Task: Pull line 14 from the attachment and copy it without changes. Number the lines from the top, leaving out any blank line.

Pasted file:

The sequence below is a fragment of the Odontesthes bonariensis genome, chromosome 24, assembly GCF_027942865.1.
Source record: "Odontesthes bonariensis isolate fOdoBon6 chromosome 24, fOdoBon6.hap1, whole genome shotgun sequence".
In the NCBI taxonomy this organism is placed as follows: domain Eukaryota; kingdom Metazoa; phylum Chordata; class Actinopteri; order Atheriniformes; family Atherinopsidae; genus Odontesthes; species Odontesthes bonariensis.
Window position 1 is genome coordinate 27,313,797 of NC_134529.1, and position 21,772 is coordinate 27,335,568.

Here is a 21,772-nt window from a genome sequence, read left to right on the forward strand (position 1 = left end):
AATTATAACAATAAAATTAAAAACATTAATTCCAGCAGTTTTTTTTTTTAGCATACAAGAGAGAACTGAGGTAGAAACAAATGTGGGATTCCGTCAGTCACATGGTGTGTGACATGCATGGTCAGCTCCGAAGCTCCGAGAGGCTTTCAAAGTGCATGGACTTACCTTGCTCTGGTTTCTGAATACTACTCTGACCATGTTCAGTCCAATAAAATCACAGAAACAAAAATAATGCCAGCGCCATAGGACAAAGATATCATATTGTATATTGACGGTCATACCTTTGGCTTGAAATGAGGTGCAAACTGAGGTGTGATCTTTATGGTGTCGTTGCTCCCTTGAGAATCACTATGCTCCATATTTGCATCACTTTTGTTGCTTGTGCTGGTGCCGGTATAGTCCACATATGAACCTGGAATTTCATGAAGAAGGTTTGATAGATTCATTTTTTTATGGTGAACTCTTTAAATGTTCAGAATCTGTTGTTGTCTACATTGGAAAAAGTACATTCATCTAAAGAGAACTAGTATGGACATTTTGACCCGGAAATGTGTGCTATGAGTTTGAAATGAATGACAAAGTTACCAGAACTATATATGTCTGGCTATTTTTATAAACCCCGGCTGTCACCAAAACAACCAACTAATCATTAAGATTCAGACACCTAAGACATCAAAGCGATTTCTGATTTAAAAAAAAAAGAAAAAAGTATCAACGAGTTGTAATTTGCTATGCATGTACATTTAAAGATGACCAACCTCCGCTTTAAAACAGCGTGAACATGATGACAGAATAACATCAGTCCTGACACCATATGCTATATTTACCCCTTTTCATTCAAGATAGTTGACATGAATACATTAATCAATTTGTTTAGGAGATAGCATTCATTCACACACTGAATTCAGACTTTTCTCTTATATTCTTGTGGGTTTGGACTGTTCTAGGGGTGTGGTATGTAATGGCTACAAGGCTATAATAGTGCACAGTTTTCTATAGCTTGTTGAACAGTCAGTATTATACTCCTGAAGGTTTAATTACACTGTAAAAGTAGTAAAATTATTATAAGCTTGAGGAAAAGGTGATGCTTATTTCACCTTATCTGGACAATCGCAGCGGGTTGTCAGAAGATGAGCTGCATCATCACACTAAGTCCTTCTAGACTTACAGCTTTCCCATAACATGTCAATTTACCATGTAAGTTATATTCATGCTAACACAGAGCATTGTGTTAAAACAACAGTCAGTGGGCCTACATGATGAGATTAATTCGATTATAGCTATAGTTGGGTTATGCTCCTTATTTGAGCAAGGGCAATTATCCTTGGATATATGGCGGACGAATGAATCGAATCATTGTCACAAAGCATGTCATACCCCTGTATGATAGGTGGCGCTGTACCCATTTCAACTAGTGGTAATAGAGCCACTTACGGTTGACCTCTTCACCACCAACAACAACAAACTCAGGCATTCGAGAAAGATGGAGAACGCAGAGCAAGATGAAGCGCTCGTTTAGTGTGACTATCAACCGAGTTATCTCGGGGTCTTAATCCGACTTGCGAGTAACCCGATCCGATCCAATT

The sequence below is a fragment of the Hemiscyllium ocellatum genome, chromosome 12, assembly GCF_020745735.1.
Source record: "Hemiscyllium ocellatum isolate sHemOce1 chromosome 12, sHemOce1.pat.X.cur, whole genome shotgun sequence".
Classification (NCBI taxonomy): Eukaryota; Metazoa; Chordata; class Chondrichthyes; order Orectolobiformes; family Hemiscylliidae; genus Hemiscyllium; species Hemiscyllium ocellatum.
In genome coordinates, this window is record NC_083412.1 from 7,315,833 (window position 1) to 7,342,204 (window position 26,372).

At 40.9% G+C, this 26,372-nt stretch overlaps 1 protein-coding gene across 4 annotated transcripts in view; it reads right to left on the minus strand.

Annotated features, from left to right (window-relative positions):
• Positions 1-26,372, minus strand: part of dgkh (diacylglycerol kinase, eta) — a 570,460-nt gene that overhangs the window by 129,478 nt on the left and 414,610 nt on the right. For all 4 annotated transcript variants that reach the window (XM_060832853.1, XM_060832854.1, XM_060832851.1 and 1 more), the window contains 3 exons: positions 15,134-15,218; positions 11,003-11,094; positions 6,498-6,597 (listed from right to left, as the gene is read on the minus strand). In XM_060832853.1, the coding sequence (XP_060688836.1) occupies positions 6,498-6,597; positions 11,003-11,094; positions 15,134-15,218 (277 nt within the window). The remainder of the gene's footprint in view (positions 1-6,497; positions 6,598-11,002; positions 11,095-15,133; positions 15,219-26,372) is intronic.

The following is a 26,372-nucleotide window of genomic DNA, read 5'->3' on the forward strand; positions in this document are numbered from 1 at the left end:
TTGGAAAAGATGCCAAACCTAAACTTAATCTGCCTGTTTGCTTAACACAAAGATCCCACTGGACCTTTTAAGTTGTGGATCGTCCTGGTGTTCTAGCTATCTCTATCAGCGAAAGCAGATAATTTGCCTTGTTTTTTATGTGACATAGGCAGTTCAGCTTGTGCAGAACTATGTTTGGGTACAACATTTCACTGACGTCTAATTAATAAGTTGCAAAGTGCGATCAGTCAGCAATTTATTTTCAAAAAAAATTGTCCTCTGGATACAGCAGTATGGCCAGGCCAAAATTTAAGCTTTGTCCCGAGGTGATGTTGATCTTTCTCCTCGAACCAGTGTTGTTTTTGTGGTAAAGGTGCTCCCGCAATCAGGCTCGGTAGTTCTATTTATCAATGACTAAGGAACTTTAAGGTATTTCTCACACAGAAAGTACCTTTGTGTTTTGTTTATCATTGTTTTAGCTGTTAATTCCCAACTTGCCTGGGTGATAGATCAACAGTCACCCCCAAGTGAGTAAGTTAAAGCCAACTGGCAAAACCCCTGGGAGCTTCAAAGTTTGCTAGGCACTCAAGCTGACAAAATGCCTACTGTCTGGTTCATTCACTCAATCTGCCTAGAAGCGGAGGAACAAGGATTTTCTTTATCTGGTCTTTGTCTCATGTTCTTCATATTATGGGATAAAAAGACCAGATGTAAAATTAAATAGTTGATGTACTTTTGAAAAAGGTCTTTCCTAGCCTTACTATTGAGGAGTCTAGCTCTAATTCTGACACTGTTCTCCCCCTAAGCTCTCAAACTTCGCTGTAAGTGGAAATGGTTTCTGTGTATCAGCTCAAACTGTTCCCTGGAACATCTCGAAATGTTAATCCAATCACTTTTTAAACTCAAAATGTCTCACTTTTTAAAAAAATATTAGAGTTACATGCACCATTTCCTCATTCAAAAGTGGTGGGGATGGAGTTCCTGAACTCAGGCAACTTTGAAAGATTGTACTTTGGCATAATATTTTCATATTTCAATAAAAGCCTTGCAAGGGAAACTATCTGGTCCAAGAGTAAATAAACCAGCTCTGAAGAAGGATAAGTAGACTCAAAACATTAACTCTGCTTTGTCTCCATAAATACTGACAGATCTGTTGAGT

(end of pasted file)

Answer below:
The following is a 26,372-nucleotide window of genomic DNA, read 5'->3' on the forward strand; positions in this document are numbered from 1 at the left end: